Nadine Gordimer’s Get a Life

See, they return; ah, see the tentative
Movements, and the slow feet,
The trouble in the pace and the uncertain

Ezra Pound

“Not an epiphany, life moves more slowly and inexorably than any belief in that”

– Nadine Gordimer

Political is an adjective I’ve always been hesitant to use, especially when applied to fiction. Not that I think writers should be apolitical (I LOVED Pinter’s Nobel acceptance speech, for instance) but that I believe the claims of politics to be distinct from the claims of fiction, so that the combination of the two often leads to results that do justice to neither. That’s why I’m usually wary of novels with a ‘message’ – too often I find the existence of that message used as an excuse for mediocre writing.

The most glorious exception to that rule that I can think of is Gordimer [1]. Perhaps because Gordimer’s work is not political in the sense of being about politics, it is political in the sense of being deeply embedded in the politics of her time and country. To read Gordimer is to be offered a unique window into the recent history of the South African people, an intimate and personal history, in which Africa is not so much a topic as a presence, a character who stands quietly by, watching the plot unfold, a silent narrator. So rich is Gordimer’s sensibility as a writer that the light of her understanding transcends the narrow circles of family and relationships that she so skilfully draws, shining out, like the beam of a lighthouse, upon an entire nation. This is not a point that Gordimer belabours – she does not need to – to read Burger’s Daughter or July’s People or The Conservationist is to be plunged so entirely into the immediacy of South African life that to explicitly acknowledge it would be like pointing out the water while one was scuba diving.

In recent years, though, whether as a consequence of the changing political realities of South Africa or because of her own advancement as a writer, it seems to me that Africa has leached out of Gordimer’s voice, leaving behind it what we always knew existed, but can now see in sharper contrast – the incredible beauty of her writing. Gordimer is a writer of quiet, heartbreaking prose, her writing has a gentle dignity that blends clarity with generosity, and like some winter afternoon’s quiet sunlight, makes everything clear and forgiven. There is a sense of peace here that does not pass understanding but is founded upon it. Life is a simple thing, Gordimer seems to say, if we would only look within our hearts to understand it, only find the courage to be honest – to ourselves and to those we care for – about the truth of our feelings, acknowledging the pain that would bring for what it is. It is in trying to avoid this denouement, in trying to imagine ourselves to be other than we are, in trying to explain or make excuses, that we complicate our relationships with each other, make it more difficult to connect as human beings. Gordimer’s great gift is to make this idea come alive by putting down on paper what is so familiar as to be intimate. Yes, that’s exactly right, you think to yourself, but how does she know that? Writing about family, about marriage, Gordimer is so exact that her dialogues and descriptions touch something deep inside you, so that you find yourself in tears not in the parts that talk of death or loss or despair, but in the parts that talk about love.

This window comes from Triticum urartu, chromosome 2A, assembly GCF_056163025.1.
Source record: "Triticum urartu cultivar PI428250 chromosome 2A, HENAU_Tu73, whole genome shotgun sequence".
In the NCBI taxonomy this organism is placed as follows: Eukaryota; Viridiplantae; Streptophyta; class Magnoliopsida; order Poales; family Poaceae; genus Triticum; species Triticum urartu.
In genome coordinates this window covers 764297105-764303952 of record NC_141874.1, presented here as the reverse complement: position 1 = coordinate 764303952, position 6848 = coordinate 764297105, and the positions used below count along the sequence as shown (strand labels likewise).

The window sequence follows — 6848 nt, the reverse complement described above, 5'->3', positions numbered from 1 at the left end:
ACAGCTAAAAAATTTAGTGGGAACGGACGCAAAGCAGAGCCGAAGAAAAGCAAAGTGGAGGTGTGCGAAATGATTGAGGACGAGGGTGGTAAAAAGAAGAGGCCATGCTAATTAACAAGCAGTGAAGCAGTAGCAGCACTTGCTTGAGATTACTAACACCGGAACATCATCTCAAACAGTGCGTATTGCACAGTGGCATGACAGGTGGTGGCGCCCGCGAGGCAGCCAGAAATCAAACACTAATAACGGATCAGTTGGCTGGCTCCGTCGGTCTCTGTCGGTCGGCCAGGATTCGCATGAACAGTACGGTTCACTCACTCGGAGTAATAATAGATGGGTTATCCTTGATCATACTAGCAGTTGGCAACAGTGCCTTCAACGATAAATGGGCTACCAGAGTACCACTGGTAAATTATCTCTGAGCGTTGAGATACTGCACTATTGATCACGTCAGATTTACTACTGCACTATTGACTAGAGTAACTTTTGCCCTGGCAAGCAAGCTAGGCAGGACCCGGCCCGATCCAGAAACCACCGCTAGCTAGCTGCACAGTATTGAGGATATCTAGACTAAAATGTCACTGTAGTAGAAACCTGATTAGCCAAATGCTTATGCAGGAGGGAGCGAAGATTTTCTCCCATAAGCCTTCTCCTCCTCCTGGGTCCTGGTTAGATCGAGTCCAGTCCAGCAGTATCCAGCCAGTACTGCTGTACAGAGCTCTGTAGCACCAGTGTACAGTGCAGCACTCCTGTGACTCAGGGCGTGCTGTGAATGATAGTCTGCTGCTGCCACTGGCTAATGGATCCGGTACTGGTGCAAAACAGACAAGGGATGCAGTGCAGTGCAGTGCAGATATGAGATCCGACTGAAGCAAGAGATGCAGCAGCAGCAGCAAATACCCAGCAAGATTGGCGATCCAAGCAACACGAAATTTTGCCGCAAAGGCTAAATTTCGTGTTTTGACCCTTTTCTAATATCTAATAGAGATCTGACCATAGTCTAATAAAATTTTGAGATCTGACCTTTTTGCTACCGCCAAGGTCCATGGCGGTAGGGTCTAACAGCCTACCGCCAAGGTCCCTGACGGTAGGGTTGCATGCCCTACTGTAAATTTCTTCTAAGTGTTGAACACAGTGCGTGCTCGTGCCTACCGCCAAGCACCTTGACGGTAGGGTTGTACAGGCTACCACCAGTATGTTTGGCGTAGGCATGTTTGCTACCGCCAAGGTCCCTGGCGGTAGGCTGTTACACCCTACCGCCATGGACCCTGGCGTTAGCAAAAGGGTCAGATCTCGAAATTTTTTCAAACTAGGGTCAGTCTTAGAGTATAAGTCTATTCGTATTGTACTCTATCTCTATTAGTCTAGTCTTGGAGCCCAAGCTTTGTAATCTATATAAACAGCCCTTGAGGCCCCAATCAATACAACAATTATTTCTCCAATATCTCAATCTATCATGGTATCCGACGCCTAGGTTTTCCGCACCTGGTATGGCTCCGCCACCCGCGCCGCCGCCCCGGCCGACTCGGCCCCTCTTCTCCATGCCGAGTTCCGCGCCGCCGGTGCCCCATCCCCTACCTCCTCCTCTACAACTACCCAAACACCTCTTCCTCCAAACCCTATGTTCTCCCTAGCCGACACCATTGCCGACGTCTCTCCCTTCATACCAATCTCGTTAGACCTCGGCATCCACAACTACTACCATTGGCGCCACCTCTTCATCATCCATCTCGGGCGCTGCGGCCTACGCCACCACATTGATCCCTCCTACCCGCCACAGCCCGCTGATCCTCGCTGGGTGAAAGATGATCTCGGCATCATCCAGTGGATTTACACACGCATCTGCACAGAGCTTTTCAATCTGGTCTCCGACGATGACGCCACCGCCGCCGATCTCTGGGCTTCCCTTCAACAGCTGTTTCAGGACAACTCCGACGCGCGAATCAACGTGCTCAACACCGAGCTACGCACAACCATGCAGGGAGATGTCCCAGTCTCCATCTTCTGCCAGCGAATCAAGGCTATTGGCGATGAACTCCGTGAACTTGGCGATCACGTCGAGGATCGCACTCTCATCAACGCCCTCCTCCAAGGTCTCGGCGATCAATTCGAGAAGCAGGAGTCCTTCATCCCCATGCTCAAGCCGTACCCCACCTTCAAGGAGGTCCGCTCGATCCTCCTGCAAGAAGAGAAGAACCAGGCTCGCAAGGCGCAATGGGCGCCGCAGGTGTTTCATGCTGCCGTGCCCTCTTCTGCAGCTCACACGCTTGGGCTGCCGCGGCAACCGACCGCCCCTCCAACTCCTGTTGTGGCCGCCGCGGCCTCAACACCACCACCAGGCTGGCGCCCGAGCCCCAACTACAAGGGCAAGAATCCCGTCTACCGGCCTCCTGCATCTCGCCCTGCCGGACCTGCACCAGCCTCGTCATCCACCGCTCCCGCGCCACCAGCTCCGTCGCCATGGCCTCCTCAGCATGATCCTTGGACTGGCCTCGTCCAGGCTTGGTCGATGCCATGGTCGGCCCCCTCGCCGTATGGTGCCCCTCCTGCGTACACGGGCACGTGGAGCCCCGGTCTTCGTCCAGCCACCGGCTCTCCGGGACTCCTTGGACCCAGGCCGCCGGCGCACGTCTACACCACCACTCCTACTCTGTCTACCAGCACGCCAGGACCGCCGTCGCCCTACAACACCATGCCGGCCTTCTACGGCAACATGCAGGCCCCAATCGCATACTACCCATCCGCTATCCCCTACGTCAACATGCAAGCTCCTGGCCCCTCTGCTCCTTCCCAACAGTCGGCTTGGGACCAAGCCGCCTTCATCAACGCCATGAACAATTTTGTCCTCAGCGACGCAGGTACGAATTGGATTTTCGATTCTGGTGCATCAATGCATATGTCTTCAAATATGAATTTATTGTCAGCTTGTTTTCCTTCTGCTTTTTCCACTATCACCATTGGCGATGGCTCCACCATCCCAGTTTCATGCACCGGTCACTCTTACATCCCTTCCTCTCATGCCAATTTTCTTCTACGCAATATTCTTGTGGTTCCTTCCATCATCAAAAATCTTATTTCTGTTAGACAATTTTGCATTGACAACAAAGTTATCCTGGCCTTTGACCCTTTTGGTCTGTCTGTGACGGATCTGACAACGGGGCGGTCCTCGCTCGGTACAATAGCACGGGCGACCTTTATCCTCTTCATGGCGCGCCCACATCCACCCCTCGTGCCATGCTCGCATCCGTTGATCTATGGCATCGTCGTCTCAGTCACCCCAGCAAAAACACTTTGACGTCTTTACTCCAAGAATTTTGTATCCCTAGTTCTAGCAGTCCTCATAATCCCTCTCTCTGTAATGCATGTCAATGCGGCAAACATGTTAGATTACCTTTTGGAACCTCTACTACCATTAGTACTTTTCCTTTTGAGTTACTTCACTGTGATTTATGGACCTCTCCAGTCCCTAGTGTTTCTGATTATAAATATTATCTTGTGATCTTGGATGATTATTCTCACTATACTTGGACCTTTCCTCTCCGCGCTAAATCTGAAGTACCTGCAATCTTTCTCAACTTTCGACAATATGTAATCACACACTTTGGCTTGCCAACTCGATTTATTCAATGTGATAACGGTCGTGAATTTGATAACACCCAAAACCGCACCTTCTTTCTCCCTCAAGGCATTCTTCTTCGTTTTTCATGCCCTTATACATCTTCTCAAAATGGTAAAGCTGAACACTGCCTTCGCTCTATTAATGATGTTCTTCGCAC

Gordimer’s new novel, Get a Life, is a return of sorts to the notion of the personal as a way of understanding the political, the notion of using a deeply personal account to explore the same emotional pathways where the political has led. Except that in the post 9/11 world Gordimer has expanded her canvas, gone international. South Africa is still a presence in this novel – white people are seen in the process of establishing new ties with their black neighbours, forging new friendships – but it is a benign presence, a supporting actor, almost an extra. At one point in the novel, at a party where both colored and white people meet, Gordimer makes the simple observation that to the children at the party this was nothing special – they all went to school together, they were used to it.

No, the real (though almost unmentioned, but for a single line about hubris) star here is 9/11 – the shock of that event, the way it has reshaped the very meaning of what we call reality. Never one afraid of the emotional, Gordimer attacks this issue with a directness that manages to be concerned without being sentimental, her’s is the efficiency of a grandmother who gives your wounds the attention they deserve without fussing over them. To acknowledge is not to commemorate. It happens, she seems to say (it’s the title of one of the book’s sections), get over it, get a life! Her essential message in the book is that no matter how unexpected or painful the suffering, no matter how deep the wound, Nature is a survivor. Life will go on whether we want it to or not, we can only choose to accept or deny it, and that acceptance is not betrayal – we do not cheapen the loss by living through it, that it is possible to suffer and accept that one has suffered without giving into that suffering or dwelling on it. This is an audacious premise, one that, coming from a writer with less empathy than Gordimer would seem trite, almost insulting – in her patient, skilful hands, it feels like wisdom.